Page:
Bajo says he’s grateful to the community for their support.
“Especially the alumni for coming forward and backing us up and seeing how horrific this situation was and is for us,” Bajo said. “Kamehameha knows what they did. Kamehameha knows what happened to us, and the biggest thing that I’m thankful for is this safeguard that’s been put in place by Kamehameha for transparency and oversight for the kids the students now and for the students in the future.”
Malia Lum Marques said she was there for her late brother, Anthony T. Lum, who died of congestive heart failure in 2015.
“Most of all, I’m here to support the men who are still here, living this horrific life of demons that they have to deal with every day, and there’s no amount of money that can ever change that,” Marques said. “I have nothing against Kamehameha Schools. They provide a lot of good for children. Unfortunately, they didn’t provide it for my brother.”
Marques also expressed her satisfaction in knowing changes would be made at Kamehameha Schools.
The school never openly acknowledged the claims of sexual abuse had any merit until last December, when CEO Jack Wong issued a public apology.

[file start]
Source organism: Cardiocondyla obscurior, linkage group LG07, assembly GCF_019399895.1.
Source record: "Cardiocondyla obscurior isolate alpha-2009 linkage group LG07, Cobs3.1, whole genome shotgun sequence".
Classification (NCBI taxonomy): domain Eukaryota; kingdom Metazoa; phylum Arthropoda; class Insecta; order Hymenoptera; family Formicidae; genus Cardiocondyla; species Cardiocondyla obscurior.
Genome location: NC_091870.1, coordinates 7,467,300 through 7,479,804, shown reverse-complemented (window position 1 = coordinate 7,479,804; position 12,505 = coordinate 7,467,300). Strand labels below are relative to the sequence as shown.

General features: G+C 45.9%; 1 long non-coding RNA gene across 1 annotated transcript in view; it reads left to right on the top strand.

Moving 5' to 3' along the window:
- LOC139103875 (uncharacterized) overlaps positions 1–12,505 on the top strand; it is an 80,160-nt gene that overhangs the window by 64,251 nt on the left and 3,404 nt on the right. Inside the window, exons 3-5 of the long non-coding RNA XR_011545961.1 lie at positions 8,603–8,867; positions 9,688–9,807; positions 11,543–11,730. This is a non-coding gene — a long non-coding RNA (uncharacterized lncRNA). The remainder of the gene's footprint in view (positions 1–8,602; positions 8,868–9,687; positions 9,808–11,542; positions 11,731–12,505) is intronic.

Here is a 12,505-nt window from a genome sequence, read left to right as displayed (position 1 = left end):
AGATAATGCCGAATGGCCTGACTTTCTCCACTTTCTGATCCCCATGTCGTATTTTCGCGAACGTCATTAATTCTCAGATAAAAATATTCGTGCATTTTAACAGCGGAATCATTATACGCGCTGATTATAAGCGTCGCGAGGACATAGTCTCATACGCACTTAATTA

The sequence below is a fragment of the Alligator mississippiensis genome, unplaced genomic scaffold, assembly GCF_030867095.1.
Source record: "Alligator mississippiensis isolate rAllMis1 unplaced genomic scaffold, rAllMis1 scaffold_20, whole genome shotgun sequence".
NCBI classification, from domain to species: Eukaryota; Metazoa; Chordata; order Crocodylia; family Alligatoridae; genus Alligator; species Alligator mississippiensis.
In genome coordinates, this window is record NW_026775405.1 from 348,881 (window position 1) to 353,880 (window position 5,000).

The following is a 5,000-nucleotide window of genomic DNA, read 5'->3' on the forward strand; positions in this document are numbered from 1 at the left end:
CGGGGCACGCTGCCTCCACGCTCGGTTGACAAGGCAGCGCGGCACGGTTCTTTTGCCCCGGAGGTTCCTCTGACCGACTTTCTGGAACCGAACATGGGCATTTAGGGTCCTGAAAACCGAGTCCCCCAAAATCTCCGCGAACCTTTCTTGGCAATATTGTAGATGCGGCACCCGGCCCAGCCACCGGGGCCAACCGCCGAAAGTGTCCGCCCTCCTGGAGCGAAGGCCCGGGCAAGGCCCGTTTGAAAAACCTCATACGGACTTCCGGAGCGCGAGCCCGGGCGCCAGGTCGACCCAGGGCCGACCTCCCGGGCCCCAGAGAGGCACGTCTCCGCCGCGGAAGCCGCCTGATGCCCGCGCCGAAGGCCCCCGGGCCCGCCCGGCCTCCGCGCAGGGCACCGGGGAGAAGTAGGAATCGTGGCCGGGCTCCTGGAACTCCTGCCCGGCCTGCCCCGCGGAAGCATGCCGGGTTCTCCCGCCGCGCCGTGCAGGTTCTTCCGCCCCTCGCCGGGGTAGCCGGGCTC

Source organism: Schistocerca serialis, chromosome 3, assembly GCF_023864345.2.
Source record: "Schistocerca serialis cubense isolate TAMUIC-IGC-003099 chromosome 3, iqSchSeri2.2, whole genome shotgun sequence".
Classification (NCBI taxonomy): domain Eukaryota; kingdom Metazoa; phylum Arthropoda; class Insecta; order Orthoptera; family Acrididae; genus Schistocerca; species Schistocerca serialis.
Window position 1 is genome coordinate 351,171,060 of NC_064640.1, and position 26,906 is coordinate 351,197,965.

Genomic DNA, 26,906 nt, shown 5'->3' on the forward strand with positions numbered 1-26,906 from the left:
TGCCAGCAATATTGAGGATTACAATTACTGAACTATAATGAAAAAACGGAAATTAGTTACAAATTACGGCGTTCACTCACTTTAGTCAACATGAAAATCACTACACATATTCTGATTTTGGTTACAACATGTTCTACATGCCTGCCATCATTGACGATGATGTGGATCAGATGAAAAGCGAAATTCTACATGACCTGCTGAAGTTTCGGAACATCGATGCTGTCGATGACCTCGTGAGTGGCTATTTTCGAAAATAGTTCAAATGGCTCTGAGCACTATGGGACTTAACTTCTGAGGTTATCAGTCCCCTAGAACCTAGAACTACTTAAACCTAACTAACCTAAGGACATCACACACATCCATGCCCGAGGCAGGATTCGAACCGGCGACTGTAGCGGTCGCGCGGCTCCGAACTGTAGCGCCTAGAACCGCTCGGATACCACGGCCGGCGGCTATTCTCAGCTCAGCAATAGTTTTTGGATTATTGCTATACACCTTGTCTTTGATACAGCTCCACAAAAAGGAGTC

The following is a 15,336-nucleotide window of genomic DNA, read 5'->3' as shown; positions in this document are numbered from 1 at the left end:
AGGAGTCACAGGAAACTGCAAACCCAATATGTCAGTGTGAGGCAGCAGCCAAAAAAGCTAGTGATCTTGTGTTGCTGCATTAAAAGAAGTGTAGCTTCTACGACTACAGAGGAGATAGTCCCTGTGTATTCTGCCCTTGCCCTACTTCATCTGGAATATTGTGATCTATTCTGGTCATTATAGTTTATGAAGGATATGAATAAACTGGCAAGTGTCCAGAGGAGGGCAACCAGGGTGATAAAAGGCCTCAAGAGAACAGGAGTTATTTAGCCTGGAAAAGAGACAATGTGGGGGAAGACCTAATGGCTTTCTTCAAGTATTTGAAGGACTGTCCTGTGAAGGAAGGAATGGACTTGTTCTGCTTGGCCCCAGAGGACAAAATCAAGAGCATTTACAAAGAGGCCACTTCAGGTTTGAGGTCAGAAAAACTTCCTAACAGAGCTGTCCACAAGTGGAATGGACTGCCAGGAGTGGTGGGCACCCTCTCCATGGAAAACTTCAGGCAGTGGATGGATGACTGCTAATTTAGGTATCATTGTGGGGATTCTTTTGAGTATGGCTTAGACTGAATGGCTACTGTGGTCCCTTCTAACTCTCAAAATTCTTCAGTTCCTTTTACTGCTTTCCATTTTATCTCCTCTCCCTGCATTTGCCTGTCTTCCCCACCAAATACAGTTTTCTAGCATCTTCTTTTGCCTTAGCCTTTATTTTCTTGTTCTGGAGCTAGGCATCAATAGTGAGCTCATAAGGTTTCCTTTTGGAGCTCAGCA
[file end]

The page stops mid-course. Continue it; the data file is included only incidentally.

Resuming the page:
He said in a statement Friday: “We understand that our responsibility as a school is to do what is pono for our community and to protect those in our care. More than just a settlement for these men, today’s resolution is about our commitment to provide support to their fellow students who could not or did not come forward – and the keiki of future generations – through Ho’opakele, the fund we are establishing for survivors.”
“Transparency had to be the ultimate result,” Davis said. “There cannot be concealment and secrecy was not for sale in this case and once that was revealed we started speaking the same language.
“Kamehameha has always responded to litigation as outsiders attacking the institution,” Davis continued. “What was fundamentally different about this is, these were not outsiders. These were as much Kamehameha as the trustees are Kamehameha. They were not fighting against the institution. They were fighting for the institution. It suddenly dawned on them, and I think they appreciated the fact that it’s not our role to fight our own students who we have harmed, and it’s more important for us to be accountable and stand with them side by side.”